New Jersey family leave laws provide leave necessary for taking care of other people defined as family members but not for one’s own medical condition. This is one aspect in which the NJFLA differs from the FMLA. The NJFLA includes a child, spouse, civil union partner, parent, or parent-in-law, stepparent or foster parent in the definition of the term “family member”. As with FMLA, the employee must provide appropriate documentation of the need to take such a leave, 30 days in advance or as soon as practicable in emergent situations. An employee may take up to 12 weeks job-protected leave in every 24-month period if the employer employs 50 or more employees nationwide who have worked 20 or more weeks. (The law makes exceptions for either the 7 most highly paid employees or those whose base salaries is within the highest 5% of those salaries of all employees if their absence would have a substantial negative impact on the business). The employee requesting leave must have worked for the employer at least 1000 hours in the last year immediately prior to the requested leave. Overtime hours can be counted toward the 1000 hours. 

Can the FMLA and NJFLA apply at the same time? 

Absolutely! If an employee qualifies for leave under both statutes simultaneously then both will run concurrently. Here is one example:

Emma Employee takes a maternity leave. Since she has worked the requisite number of hours in the preceding 12 months, she will qualify for FMLA leave. She will be entitled to FMLA leave until her doctor releases her from disability. Under FMLA she can take leave time for her own recovery, and, under some circumstances, to take care of her new baby. If her doctor releases Emma from disability status 7 weeks after she gives birth, and she then needs 12 weeks’ time to take care of her new baby, Emma will be entitled to 5 more weeks’ FMLA and 12 weeks’ NJFLA simultaneously. Practically speaking how will this work? Emma will be entitled to a total of 19 weeks’ leave under FMLA and NJFLA. The last 5 weeks of FMLA and the first five weeks of NJFLA will run concurrently. (Emma may also be entitled to Temporary Disability Insurance payments during some of her FMLA leave. Full discussion of TDI is beyond the scope of this post.)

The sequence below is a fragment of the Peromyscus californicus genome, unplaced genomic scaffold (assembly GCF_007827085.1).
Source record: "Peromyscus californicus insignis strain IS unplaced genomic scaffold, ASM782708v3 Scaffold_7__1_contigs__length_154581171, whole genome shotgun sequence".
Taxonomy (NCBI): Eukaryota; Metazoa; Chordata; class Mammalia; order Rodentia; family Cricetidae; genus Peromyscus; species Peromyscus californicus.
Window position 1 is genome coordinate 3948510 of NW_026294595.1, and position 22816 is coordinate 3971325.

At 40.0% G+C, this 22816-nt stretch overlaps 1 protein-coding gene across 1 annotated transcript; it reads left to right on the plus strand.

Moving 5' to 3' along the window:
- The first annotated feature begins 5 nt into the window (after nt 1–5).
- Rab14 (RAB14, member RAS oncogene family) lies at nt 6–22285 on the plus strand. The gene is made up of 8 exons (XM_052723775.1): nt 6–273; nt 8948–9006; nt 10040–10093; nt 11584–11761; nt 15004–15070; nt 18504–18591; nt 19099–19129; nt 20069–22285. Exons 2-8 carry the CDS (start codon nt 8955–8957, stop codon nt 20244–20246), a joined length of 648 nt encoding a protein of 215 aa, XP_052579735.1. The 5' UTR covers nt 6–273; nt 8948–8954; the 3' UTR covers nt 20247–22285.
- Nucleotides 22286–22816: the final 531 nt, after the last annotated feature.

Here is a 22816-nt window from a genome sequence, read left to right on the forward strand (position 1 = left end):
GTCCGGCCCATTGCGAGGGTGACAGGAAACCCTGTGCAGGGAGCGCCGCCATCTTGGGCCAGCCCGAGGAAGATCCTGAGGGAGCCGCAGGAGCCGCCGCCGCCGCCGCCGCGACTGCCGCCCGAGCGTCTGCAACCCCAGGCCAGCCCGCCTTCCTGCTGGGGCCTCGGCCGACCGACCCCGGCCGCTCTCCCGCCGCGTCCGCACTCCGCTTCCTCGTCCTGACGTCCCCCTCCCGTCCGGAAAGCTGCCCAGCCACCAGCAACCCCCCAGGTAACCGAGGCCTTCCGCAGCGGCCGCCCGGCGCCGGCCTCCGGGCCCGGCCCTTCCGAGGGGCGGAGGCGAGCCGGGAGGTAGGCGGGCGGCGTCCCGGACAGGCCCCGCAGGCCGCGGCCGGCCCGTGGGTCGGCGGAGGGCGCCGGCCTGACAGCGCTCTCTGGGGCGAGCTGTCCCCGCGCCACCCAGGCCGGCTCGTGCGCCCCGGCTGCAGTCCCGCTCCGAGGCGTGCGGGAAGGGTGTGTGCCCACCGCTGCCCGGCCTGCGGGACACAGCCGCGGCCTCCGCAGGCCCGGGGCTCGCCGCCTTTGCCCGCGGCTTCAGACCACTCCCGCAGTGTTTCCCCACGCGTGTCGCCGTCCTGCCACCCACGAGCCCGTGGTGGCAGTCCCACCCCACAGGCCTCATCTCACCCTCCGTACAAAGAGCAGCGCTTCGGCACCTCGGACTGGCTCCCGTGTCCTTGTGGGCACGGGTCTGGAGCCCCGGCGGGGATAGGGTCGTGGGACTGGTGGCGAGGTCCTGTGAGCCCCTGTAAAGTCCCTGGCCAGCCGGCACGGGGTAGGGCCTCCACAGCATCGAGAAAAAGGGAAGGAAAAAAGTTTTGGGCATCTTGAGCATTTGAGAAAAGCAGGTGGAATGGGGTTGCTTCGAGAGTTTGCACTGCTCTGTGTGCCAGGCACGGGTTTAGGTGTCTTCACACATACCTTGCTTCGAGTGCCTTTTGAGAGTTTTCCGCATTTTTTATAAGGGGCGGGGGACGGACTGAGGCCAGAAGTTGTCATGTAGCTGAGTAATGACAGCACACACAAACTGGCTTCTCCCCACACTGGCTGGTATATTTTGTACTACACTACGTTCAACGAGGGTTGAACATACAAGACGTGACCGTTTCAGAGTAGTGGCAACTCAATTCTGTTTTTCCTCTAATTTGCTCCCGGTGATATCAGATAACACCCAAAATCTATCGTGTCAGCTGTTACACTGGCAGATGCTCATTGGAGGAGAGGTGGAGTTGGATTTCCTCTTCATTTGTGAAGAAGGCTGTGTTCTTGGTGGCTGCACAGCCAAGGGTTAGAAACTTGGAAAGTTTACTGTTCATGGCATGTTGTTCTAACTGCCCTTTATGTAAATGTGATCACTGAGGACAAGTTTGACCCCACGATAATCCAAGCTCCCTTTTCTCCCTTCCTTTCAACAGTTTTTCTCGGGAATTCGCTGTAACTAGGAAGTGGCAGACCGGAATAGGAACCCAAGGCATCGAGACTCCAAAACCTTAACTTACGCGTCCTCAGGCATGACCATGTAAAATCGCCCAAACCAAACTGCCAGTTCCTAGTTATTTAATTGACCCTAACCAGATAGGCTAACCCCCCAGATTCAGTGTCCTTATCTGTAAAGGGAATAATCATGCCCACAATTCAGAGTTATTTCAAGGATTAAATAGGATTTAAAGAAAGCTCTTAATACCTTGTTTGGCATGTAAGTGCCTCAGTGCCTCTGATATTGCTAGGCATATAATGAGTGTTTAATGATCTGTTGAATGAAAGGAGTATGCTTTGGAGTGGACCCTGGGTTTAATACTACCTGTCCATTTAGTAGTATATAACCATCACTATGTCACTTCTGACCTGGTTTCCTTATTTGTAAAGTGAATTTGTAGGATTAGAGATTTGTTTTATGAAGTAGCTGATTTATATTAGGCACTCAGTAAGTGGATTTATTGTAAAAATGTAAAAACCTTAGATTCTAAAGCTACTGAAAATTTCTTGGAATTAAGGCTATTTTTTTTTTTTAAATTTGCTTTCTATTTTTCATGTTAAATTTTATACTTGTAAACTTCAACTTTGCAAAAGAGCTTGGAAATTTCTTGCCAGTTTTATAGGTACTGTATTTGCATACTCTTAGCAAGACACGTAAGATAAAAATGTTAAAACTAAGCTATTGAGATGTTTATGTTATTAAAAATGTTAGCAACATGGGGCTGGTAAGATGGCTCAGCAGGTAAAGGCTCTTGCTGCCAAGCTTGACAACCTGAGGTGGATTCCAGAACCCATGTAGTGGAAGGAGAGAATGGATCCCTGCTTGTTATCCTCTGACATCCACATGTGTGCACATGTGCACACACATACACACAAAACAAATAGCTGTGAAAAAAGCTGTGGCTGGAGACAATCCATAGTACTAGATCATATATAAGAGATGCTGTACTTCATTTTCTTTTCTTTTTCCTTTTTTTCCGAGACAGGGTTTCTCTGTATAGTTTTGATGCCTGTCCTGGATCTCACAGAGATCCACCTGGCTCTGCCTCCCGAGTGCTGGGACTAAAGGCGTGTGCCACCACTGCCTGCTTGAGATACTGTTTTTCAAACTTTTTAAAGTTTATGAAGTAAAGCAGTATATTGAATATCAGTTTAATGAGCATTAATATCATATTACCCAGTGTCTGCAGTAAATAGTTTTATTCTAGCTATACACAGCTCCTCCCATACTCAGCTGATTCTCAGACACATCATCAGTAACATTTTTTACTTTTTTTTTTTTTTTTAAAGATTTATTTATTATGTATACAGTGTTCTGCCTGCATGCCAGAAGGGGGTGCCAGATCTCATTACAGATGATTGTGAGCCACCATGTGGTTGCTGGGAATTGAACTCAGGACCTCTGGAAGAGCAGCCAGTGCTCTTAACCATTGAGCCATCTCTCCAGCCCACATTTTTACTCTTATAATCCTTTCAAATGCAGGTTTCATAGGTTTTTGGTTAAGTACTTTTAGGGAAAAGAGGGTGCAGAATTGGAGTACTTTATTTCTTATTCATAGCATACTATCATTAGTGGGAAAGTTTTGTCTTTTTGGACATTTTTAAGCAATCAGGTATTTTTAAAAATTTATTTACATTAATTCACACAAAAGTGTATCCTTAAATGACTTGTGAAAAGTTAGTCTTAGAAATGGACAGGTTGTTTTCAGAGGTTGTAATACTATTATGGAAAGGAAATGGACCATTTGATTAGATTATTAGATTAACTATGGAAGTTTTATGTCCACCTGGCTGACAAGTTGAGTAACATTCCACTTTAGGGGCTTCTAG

Since the NJFLA allows up to 24 weeks of combined leave, couldn’t Emma claim that much time based on needing to take care of her baby? 

Based on the facts in the above example, no. When might an employee be able to take 24 weeks’ combined leave? Let’s look at another example:

Larry Laborer and his wife are in a serious car accident and both suffer significant injuries. Larry recovers after 12 weeks, but his wife does not. Larry’s doctor releases him from disability after 12 weeks. If Larry has been with his employer for at least 12 months prior and can show a) that he has worked at least 1,000 hours in those preceding 12 months and b) that he needs an additional 12 weeks of leave in order to care for his wife, then Larry will likely be entitled to a full 12 weeks of NJFLA leave providing him a total of 24 weeks total job-protected leave time.